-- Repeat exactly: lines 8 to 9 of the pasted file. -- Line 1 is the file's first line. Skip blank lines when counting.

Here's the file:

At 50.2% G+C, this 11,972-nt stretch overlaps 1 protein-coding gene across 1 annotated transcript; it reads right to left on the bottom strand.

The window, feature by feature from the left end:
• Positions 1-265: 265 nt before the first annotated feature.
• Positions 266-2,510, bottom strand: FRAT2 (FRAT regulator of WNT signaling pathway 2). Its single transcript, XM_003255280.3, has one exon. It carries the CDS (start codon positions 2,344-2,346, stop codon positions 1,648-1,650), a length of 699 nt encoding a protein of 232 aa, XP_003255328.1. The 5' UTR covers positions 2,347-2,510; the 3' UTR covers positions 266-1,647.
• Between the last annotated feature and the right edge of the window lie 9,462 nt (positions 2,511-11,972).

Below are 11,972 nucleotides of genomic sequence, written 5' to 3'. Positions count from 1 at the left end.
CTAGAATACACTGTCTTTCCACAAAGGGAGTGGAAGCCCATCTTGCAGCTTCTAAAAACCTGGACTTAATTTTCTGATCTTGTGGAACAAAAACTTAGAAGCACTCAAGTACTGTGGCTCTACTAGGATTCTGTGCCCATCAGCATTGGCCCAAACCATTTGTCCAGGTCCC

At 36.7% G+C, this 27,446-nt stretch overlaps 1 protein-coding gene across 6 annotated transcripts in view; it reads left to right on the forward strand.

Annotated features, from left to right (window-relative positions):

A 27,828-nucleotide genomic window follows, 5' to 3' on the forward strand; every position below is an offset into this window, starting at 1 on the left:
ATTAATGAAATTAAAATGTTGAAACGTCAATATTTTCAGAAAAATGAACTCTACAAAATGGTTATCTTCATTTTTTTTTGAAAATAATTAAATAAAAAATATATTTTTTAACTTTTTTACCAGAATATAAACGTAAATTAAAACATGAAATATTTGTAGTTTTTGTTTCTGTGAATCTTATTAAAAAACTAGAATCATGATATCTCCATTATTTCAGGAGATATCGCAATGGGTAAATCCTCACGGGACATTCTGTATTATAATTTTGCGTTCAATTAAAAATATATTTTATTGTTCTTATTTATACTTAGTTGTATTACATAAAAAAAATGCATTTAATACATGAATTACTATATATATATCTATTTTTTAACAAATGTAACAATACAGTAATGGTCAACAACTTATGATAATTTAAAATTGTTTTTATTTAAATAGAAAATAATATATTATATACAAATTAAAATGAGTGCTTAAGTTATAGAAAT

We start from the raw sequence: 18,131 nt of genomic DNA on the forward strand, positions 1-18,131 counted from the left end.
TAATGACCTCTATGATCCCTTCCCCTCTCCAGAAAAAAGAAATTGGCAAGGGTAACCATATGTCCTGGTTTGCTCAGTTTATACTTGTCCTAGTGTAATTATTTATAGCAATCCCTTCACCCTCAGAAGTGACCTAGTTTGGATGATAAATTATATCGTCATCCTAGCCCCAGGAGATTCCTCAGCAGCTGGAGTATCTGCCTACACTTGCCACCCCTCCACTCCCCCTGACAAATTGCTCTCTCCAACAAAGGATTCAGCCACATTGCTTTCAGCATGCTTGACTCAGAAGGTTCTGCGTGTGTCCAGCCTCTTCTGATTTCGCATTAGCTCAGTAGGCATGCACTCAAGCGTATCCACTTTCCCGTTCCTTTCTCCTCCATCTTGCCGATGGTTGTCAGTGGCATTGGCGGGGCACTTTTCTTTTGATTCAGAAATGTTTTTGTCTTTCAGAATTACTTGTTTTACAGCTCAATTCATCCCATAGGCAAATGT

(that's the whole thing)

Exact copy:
At 36.7% G+C, this 27,446-nt stretch overlaps 1 protein-coding gene across 6 annotated transcripts in view; it reads left to right on the forward strand.

Annotated features, from left to right (window-relative positions):